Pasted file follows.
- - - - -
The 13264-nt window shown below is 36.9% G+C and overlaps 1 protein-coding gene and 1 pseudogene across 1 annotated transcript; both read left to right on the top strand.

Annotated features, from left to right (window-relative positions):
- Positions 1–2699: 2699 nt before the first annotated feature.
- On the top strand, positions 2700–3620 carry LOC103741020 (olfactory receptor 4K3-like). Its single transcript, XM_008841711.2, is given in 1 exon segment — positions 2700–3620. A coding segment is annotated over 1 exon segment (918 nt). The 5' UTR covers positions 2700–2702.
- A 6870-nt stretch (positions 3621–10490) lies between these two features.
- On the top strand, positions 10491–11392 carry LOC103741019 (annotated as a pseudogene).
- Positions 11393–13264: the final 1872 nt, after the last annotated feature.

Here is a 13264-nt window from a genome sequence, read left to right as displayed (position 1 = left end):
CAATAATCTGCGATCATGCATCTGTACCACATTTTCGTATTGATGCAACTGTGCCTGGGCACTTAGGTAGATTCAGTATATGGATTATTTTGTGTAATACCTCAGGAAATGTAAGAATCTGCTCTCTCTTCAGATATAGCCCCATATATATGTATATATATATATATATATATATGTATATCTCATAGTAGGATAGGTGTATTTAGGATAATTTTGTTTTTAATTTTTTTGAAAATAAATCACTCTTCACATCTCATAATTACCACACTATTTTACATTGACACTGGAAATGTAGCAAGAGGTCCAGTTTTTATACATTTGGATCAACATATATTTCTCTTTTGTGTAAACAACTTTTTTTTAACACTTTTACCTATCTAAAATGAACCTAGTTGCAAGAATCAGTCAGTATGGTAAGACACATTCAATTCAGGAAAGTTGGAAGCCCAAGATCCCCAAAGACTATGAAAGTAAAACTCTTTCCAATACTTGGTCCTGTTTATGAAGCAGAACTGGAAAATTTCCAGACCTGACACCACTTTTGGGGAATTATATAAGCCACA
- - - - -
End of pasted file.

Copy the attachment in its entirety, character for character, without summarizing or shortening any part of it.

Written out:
The 13264-nt window shown below is 36.9% G+C and overlaps 1 protein-coding gene and 1 pseudogene across 1 annotated transcript; both read left to right on the top strand.

Annotated features, from left to right (window-relative positions):
- Positions 1–2699: 2699 nt before the first annotated feature.
- On the top strand, positions 2700–3620 carry LOC103741020 (olfactory receptor 4K3-like). Its single transcript, XM_008841711.2, is given in 1 exon segment — positions 2700–3620. A coding segment is annotated over 1 exon segment (918 nt). The 5' UTR covers positions 2700–2702.
- A 6870-nt stretch (positions 3621–10490) lies between these two features.
- On the top strand, positions 10491–11392 carry LOC103741019 (annotated as a pseudogene).
- Positions 11393–13264: the final 1872 nt, after the last annotated feature.

Here is a 13264-nt window from a genome sequence, read left to right as displayed (position 1 = left end):
CAATAATCTGCGATCATGCATCTGTACCACATTTTCGTATTGATGCAACTGTGCCTGGGCACTTAGGTAGATTCAGTATATGGATTATTTTGTGTAATACCTCAGGAAATGTAAGAATCTGCTCTCTCTTCAGATATAGCCCCATATATATGTATATATATATATATATATATATGTATATCTCATAGTAGGATAGGTGTATTTAGGATAATTTTGTTTTTAATTTTTTTGAAAATAAATCACTCTTCACATCTCATAATTACCACACTATTTTACATTGACACTGGAAATGTAGCAAGAGGTCCAGTTTTTATACATTTGGATCAACATATATTTCTCTTTTGTGTAAACAACTTTTTTTTAACACTTTTACCTATCTAAAATGAACCTAGTTGCAAGAATCAGTCAGTATGGTAAGACACATTCAATTCAGGAAAGTTGGAAGCCCAAGATCCCCAAAGACTATGAAAGTAAAACTCTTTCCAATACTTGGTCCTGTTTATGAAGCAGAACTGGAAAATTTCCAGACCTGACACCACTTTTGGGGAATTATATAAGCCACA